Bruce Bernard’s photograph of Lucian Freud in His Studio has been cannily hung as a visual preface to an impressive, beautifully arranged retrospective of Freud’s etchings at the Scottish National Gallery of Modern Art. Here the painter stares at his photographer with a quizzical expression on his face. He wears a light blue shirt and loose-fitting trousers and stands with one or two pieces of necessary furniture about him – posing props, mostly – while in the background hangs a large work in progress, a double-portrait in oils. No one has captured Freud’s London studio, that strange world apart in London W11, with the acuity and sensitivity of Bernard, and here the painter comes across an almost feral creature, an artist-animal captured in his lair of creation. With hindsight, the photograph has been lent additional poignancy by the fact of Bernard’s death from cancer not long after after it was taken. Freud’s usual alert and slightly hunted stare seems shadowed by solicitude. Mortality is in the air.
Freud’s own Head of Bruce Bernard (1985) turns out to be one of the best of the many etchings in this, the first retrospective of his works in that medium. Like most of the artist’s etchings it is small in scale, a close-cropped study of a man’s face and nothing else. The painter has caught Bernard brilliantly with the etching needle, capturing the bony contours of his high and bulbous forehead, the intelligent surliness in his gaze, the slight laziness of the left eye, the puggish nose and the set, down-turned mouth.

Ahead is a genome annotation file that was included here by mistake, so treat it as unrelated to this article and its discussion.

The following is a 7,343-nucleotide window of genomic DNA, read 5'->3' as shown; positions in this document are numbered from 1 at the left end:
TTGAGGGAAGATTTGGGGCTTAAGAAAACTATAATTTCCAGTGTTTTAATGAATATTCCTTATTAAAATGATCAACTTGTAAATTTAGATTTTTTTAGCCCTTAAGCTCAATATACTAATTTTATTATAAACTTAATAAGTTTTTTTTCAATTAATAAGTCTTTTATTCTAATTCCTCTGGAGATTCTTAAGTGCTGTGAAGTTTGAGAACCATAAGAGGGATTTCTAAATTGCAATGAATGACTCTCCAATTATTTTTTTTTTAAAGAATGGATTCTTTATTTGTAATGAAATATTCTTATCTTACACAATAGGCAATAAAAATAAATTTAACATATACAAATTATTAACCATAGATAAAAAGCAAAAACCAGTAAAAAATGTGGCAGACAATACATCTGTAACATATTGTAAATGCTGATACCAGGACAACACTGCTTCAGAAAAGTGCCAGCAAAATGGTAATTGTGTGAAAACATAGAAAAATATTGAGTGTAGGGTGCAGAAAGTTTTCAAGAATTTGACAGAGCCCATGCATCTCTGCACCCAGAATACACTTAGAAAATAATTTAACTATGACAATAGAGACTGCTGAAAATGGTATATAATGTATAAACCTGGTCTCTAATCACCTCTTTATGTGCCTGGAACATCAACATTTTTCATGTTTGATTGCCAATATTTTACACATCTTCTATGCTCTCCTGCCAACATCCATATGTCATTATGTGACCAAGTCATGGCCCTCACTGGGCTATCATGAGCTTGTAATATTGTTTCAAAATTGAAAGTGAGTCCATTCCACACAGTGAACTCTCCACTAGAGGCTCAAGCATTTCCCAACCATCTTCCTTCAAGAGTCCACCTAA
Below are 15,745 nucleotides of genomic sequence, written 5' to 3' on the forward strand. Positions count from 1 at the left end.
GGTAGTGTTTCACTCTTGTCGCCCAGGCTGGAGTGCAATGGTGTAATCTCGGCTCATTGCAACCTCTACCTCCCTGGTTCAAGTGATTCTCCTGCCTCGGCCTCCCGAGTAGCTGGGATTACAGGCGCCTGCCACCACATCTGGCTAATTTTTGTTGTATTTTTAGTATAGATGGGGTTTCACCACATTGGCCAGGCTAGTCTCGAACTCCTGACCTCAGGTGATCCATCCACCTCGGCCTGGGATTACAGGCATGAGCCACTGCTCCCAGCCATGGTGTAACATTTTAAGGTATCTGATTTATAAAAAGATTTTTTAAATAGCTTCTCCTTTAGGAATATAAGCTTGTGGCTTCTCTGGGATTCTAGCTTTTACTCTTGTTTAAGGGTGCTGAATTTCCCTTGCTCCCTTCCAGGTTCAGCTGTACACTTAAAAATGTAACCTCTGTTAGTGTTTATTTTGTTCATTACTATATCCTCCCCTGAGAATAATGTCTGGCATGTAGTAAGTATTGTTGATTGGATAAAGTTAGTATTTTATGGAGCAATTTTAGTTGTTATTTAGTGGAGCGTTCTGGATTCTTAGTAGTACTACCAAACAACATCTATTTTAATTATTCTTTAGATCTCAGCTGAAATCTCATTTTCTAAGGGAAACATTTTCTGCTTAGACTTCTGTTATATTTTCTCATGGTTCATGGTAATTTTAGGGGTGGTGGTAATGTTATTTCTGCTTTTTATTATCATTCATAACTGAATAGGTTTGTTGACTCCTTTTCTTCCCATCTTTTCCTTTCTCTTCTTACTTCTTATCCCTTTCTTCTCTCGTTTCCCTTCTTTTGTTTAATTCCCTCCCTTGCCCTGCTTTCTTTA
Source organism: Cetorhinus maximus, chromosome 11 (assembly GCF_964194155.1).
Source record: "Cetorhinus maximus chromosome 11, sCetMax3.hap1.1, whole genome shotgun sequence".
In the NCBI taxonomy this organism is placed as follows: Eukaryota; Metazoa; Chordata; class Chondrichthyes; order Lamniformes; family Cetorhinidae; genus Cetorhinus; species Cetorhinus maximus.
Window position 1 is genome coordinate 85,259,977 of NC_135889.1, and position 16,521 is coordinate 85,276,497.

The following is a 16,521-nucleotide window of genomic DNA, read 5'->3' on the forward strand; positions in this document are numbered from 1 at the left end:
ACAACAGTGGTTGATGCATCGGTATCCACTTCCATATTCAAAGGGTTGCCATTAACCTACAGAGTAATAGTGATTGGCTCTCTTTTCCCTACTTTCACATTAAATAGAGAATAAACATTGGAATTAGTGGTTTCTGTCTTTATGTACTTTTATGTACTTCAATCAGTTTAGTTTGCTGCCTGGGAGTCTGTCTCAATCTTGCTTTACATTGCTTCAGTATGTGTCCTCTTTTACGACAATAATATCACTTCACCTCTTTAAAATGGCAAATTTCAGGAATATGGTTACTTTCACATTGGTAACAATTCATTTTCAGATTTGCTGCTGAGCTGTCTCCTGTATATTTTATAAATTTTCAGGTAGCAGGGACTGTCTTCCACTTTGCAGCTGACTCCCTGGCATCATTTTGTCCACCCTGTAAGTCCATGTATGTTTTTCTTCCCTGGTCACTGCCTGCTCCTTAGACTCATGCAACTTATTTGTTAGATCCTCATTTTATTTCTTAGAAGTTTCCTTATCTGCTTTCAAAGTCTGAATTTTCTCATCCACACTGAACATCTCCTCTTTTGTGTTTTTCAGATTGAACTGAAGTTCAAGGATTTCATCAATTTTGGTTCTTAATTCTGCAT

Freud’s career as an etcher began in the late 1940s, when he was still painting in a tight, minute style influenced by Flemish Renaissance masters and the German painters of the 1920s associated with Neue Sachlichkeit (New Objectivity). A few oils from different periods of Freud’s career have been threaded through the Edinburgh exhibition, to allow for comparison between his work as etcher and painter, and the opening gallery contains his early portrait of Kitty Garman (later to be his wife), Girl in a Dark Jacket. Viewed as if through a wide angle lens, but in extreme close-up, she seems larger than life. Her frizzy hair flickers with nervous electricity, the seismograph of an anxiety lying within. Her eyes are wide, pupils dilated, and painted so closely that the patterns in their green irises resemble fine marbling. Eyes often seem peeled in Freud’s early work, haunted and haunting, and this applies to the early etchings too. Girl with a Fig Leaf (1947) is an etched portrait of Kitty, her face partly obscured by the fig leaf which she holds in her left-hand. She is reduced by this obstruction to a single startled eye, a patch of cheek and forehead and a framing fall of scribbled curvilinear hair. She might be a traumatized Eve, just expelled from paradise.